HIGHBRIDGE, the Bronx (PIX11) – The Legionnaires’ disease cluster in the Bronx that resulted in two deaths has ended, New York City health officials announced Friday.
There have been no new Legionnaires’ disease cases in the last four weeks in the Highbridge neighborhood where the cluster was located, according to the New York City health department.
In total, 30 cases of Legionnaires’ disease were associated with the cluster since it was first identified May 3. The disease hospitalized 28 people. Twenty-four of those patients were released from the hospital. Two New Yorkers died from the disease, officials said.
Epidemiologists matched a Legionella strain found in a cooling tower at 1325 Jerome Avenue with the strain found in two patients from the Highbridge cluster. The building owner was ordered to disinfect the cooling tower on May 23 and perform additional cleaning on June 3.
“Thank you to the dozens of elected officials and community leaders who worked with the Department to inform residents in the area about proper precautions,” Health Commissioner Dr. Ashwin Vasan said. “The Department’s investigation was able to identify one cooling tower that had a genetic match with patient specimens, and the cooling tower was ordered to take additional cleaning and disinfection measures.”
Legionnaires’ disease is a type of pneumonia that is caught by breathing in water vapor that contains Legionella bacteria. Legionnaires’ disease is not contagious and can be treated with antibiotics when caught early. However, the disease can be fatal for people who are considered high risk.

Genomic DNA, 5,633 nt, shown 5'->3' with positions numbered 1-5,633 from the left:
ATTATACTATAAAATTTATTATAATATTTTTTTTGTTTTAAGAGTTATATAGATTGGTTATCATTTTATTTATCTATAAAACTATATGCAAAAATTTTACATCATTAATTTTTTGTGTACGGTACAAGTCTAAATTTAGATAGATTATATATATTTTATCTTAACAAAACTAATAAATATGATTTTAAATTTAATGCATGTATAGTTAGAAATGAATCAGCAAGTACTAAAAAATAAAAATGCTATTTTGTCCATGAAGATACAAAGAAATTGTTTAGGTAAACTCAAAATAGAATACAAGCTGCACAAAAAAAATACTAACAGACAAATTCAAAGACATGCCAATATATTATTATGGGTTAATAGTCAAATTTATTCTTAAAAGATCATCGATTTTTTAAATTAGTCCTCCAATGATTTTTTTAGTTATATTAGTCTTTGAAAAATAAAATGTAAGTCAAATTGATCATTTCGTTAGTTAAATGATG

Those at high risk include people who are 50 years or older, smoke, have a chronic lung disease, have a weakened immune system, or take medicines that weaken their immune system. Both people who died from the Highbridge cluster were over the age of 50 and were at high risk for the disease, officials said.
Legionnaires’ disease causes flu-like symptoms including fever, chills, muscle aches, headaches, fatigue, loss of appetite, confusion and diarrhea.
Most cases of Legionnaires’ disease can be traced to plumbing systems where conditions are favorable for Legionella growth, such as cooling towers, whirlpool spas, hot tubs, humidifiers, hot water tanks, and evaporative condensers of large air-conditioning systems.
On average, there are 200 to 500 Legionnaires’ disease cases reported in New York City each year. Building owners are required to have cooling towers tested every 90 days.